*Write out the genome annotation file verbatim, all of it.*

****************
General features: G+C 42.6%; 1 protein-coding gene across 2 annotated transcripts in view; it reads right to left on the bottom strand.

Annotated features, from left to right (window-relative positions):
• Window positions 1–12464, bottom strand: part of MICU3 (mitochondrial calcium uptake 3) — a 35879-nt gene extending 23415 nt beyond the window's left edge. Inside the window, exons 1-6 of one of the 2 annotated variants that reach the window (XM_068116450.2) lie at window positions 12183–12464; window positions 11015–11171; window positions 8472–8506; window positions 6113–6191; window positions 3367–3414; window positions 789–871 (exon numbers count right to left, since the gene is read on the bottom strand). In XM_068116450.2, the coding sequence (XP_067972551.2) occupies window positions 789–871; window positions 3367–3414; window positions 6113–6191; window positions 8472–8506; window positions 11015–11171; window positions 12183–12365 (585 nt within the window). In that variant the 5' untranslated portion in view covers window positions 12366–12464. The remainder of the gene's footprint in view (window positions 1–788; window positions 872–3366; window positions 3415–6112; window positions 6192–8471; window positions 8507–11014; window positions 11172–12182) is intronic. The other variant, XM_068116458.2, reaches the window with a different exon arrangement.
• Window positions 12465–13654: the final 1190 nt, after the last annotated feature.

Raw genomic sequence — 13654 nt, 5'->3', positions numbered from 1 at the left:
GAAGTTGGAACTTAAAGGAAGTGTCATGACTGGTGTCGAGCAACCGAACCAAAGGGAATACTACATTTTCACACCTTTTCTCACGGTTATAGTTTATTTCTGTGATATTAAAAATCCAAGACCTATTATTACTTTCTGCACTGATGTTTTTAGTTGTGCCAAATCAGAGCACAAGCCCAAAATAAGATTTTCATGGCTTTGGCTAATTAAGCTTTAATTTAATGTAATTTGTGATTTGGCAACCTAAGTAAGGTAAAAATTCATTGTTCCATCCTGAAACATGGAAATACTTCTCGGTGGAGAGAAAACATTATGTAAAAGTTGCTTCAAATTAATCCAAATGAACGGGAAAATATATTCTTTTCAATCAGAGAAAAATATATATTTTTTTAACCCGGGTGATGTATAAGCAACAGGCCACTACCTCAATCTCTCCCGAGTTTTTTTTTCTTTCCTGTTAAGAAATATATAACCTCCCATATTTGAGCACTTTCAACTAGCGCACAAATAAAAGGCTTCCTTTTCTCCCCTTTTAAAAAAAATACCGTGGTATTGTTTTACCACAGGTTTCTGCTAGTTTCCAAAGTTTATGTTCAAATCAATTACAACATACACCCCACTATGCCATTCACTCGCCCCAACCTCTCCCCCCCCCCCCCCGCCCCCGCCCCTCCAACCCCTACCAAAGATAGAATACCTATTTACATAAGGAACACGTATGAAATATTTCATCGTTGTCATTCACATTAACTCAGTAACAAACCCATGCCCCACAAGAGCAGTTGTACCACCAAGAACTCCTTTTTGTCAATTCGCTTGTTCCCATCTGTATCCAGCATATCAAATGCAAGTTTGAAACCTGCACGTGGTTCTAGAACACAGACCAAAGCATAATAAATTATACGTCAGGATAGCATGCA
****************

General features: G+C 42.6%; 1 protein-coding gene across 2 annotated transcripts in view; it reads right to left on the bottom strand.

Annotated features, from left to right (window-relative positions):
• Window positions 1–12464, bottom strand: part of MICU3 (mitochondrial calcium uptake 3) — a 35879-nt gene extending 23415 nt beyond the window's left edge. Inside the window, exons 1-6 of one of the 2 annotated variants that reach the window (XM_068116450.2) lie at window positions 12183–12464; window positions 11015–11171; window positions 8472–8506; window positions 6113–6191; window positions 3367–3414; window positions 789–871 (exon numbers count right to left, since the gene is read on the bottom strand). In XM_068116450.2, the coding sequence (XP_067972551.2) occupies window positions 789–871; window positions 3367–3414; window positions 6113–6191; window positions 8472–8506; window positions 11015–11171; window positions 12183–12365 (585 nt within the window). In that variant the 5' untranslated portion in view covers window positions 12366–12464. The remainder of the gene's footprint in view (window positions 1–788; window positions 872–3366; window positions 3415–6112; window positions 6192–8471; window positions 8507–11014; window positions 11172–12182) is intronic. The other variant, XM_068116458.2, reaches the window with a different exon arrangement.
• Window positions 12465–13654: the final 1190 nt, after the last annotated feature.

Raw genomic sequence — 13654 nt, 5'->3', positions numbered from 1 at the left:
GAAGTTGGAACTTAAAGGAAGTGTCATGACTGGTGTCGAGCAACCGAACCAAAGGGAATACTACATTTTCACACCTTTTCTCACGGTTATAGTTTATTTCTGTGATATTAAAAATCCAAGACCTATTATTACTTTCTGCACTGATGTTTTTAGTTGTGCCAAATCAGAGCACAAGCCCAAAATAAGATTTTCATGGCTTTGGCTAATTAAGCTTTAATTTAATGTAATTTGTGATTTGGCAACCTAAGTAAGGTAAAAATTCATTGTTCCATCCTGAAACATGGAAATACTTCTCGGTGGAGAGAAAACATTATGTAAAAGTTGCTTCAAATTAATCCAAATGAACGGGAAAATATATTCTTTTCAATCAGAGAAAAATATATATTTTTTTAACCCGGGTGATGTATAAGCAACAGGCCACTACCTCAATCTCTCCCGAGTTTTTTTTTCTTTCCTGTTAAGAAATATATAACCTCCCATATTTGAGCACTTTCAACTAGCGCACAAATAAAAGGCTTCCTTTTCTCCCCTTTTAAAAAAAATACCGTGGTATTGTTTTACCACAGGTTTCTGCTAGTTTCCAAAGTTTATGTTCAAATCAATTACAACATACACCCCACTATGCCATTCACTCGCCCCAACCTCTCCCCCCCCCCCCCCGCCCCCGCCCCTCCAACCCCTACCAAAGATAGAATACCTATTTACATAAGGAACACGTATGAAATATTTCATCGTTGTCATTCACATTAACTCAGTAACAAACCCATGCCCCACAAGAGCAGTTGTACCACCAAGAACTCCTTTTTGTCAATTCGCTTGTTCCCATCTGTATCCAGCATATCAAATGCAAGTTTGAAACCTGCACGTGGTTCTAGAACACAGACCAAAGCATAATAAATTATACGTCAGGATAGCATGCA